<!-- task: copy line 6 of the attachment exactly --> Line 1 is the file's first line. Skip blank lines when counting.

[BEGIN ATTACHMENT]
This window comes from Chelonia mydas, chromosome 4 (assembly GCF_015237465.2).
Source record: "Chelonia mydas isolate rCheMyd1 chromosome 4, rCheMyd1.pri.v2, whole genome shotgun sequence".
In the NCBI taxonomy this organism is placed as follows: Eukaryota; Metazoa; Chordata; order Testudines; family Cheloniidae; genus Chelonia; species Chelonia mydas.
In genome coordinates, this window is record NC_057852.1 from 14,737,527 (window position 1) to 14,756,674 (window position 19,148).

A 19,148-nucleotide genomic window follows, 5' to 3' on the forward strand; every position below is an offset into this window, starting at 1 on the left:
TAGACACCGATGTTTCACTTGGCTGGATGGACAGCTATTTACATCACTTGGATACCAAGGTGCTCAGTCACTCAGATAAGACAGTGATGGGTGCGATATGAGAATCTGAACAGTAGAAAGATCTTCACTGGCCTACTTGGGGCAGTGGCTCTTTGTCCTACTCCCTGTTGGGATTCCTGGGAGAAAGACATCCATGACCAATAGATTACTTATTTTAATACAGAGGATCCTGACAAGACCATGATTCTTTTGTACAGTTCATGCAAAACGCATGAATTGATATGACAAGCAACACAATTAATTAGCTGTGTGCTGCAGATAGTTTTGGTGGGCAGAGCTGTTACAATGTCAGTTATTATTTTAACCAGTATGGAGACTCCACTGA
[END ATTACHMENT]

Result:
TAGACACCGATGTTTCACTTGGCTGGATGGACAGCTATTTACATCACTTGGATACCAAGGTGCTCAGTCACTCAGATAAGACAGTGATGGGTGCGATATGAGAATCTGAACAGTAGAAAGATCTTCACTGGCCTACTTGGGGCAGTGGCTCTTTGTCCTACTCCCTGTTGGGATTCCTGGGAGAAAGACATCCATGACCAATAGATTACTTATTTTAATACAGAGGATCCTGACAAGACCATGATTCTTTTGTACAGTTCATGCAAAACGCATGAATTGATATGACAAGCAACACAATTAATTAGCTGTGTGCTGCAGATAGTTTTGGTGGGCAGAGCTGTTACAATGTCAGTTATTATTTTAACCAGTATGGAGACTCCACTGA